July 11th, 2004

My tastes aren’t really this black or white. So I’ve had to annotate my responses. What I like and what I can do are very different things. Learning to work with the conditions you live in is the easiest way to successful gardening.

A quiz from Bookish Gardener.

1. Lilies: oriental or asiatic?
I love the heady scent of oriental lilies, but they don’t grow well here. I have to grow them in a planter and bring them indoors in the summer. I like LA hybrid asiatics, which so far have come back year after year.
2. No-till or till?
I like to dig in the dirt; but not with machines.
3. Bare hands or garden gloves?
Touch and texture are very important to me.
4. Garden tchotchkes, no or yes?
5. Clay or sand?
This isn’t a preference; it’s just the way it is on the Blackland prairie.
6. Shrub roses or hybrid teas?
Of the list, this is my most marked preference. I’ve spent the last three years integrating shrub roses into the yard.
7. Hollyhocks: single or double?
Can’t grow them.
8. Foliage: gray or glaucous?
9. Hemerocallis: flava or fulva?
10. Impatiens: double or single?
11. Calendula or tagetes?
12. Arborvitae or juniper?
13. Spaded edge or “edging“?
Our St. Augustine grass runs, so it’s hard to keep it neat by edging it. However, I like this look very much in other people’s gardens. In the English gardens I’ve visited, it’s very impressive looking.
14. Asters or mums?
15. Reflecting pool or coursing waterfall?
16. Morning glory blue or forget-me-not blue?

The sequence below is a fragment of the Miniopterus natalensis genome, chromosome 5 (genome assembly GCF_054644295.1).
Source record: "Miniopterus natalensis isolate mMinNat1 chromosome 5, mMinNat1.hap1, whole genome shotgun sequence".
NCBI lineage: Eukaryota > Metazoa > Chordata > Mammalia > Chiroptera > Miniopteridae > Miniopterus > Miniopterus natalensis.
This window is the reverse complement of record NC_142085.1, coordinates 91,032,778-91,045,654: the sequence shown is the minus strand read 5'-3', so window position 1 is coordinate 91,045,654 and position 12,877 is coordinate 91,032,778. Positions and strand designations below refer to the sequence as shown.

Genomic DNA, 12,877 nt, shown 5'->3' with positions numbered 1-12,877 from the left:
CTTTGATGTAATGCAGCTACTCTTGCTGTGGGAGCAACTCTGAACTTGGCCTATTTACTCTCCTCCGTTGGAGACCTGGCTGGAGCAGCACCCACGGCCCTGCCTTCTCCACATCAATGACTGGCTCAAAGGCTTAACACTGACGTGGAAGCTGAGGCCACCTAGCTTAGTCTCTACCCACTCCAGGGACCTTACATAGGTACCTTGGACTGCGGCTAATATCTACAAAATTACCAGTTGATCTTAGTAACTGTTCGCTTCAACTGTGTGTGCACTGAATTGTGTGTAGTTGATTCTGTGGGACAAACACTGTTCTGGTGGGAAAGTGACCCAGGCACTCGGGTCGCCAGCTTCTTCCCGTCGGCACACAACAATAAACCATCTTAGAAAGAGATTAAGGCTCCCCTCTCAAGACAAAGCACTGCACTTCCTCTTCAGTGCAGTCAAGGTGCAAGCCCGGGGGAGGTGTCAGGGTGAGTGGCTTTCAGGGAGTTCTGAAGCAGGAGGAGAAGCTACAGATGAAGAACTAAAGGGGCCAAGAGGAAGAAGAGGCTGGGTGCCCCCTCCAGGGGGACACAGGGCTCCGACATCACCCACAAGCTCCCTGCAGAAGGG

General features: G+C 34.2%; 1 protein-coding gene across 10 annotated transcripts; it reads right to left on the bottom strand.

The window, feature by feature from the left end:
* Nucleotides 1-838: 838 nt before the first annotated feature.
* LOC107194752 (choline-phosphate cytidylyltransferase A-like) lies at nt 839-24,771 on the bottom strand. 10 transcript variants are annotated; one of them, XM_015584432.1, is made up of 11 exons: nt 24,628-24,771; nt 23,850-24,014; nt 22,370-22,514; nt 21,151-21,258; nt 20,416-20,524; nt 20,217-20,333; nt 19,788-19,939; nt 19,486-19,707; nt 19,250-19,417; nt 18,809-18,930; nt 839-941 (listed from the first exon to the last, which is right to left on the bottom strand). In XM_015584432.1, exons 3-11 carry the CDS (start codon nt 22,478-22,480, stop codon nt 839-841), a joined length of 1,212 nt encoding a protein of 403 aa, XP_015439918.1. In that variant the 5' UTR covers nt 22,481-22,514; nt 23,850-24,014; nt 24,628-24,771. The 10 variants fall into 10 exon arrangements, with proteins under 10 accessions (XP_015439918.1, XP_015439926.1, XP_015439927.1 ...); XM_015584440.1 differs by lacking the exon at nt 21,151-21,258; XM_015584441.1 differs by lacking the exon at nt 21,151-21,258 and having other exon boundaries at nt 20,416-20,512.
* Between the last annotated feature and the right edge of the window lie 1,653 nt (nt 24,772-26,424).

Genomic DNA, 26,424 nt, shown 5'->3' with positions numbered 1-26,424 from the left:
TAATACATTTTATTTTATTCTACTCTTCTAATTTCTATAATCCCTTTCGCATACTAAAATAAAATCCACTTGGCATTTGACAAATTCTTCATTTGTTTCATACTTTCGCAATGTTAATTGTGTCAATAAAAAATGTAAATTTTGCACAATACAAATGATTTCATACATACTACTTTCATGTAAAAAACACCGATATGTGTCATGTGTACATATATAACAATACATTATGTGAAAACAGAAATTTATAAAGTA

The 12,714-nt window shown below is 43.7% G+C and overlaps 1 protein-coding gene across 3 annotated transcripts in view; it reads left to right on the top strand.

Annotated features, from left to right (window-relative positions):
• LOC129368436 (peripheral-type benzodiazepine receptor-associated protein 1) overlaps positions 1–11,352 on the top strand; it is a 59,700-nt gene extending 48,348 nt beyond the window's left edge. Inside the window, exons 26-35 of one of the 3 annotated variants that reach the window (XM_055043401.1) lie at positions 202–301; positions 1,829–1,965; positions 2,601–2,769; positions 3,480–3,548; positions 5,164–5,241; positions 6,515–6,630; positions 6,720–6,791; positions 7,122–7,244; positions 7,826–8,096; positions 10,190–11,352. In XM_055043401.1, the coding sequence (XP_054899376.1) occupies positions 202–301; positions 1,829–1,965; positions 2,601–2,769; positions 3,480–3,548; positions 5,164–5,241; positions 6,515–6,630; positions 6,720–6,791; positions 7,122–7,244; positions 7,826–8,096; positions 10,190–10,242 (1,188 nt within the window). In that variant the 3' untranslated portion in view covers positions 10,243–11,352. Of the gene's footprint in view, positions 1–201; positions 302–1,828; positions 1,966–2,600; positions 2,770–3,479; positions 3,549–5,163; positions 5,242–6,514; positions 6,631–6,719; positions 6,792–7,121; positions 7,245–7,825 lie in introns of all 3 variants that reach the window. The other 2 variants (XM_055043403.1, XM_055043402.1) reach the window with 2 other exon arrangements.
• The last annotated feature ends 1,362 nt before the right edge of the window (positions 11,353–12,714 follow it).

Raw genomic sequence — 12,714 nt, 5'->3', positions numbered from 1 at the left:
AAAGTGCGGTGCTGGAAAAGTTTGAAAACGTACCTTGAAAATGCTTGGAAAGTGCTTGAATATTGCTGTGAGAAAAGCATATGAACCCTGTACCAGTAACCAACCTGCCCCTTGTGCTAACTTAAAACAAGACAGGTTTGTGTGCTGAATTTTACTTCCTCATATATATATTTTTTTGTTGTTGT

I don’t think I’ve ever seen a forget-me-not (I’d remember, wouldn’t I?) In Texas, the question would be bluebonnet blue or plumbago blue. And the answer would always be bluebonnet blue.
17. Lettuce: leaf or cos?
18. Hyacinth bean or red runner bean?
Only by default; never grown the other.
19. Orange or pink?
20. Garden bed shapes: formal or informal?
I started out informal and that’s been a mess. So the garden design is becoming more formal as it progresses. I love Japanese gardens, but wouldn’t try to make one in Texas. However, I do try to apply some of the principals.
21. Garden bed planting schemes: informal or formal?
Informal. I believe in the underlying scheme has strong lines then its planting can be a bit loose and soft.
22. Hydrangeas: lace-cap or mophead?
Can’t grow them.
23. Spirea japonica: dried flowerheads standing over the winter or in bloom?
What dried flower heads? Do yours bloom to frost? Ours quit in March and frost isn’t until December, usually. If this question was about ornamental grass, I’d say, dried.
24. Japanese beetle drowning medium: kerosene or dishsoap solution?
Whatever beetles we have, it’s dishsoap for them. I’d never use kerosene in my garden.
25. Garden stroll time: dusk or dawn?
Both. Just get out of the garden by 10AM and don’t go back in before 7PM down here in the summer.

by M Sinclair Stevens

2 Responses to post “Bandwagon”

  1. From Kathy (New York):

    Spirea in March and no Japanese beetles: it’s mind-boggling! I guess Texas really is a different country. In my garden I get snow-drops in March and crocus if it’s a good year. Otherwise it’s snow or mud. And our first frost is mid-September.

  2. From Don:

    And rosemary is a perennial. I miss clumps of rosemary in my garden.

    But of course, there are fire ants and killer bees.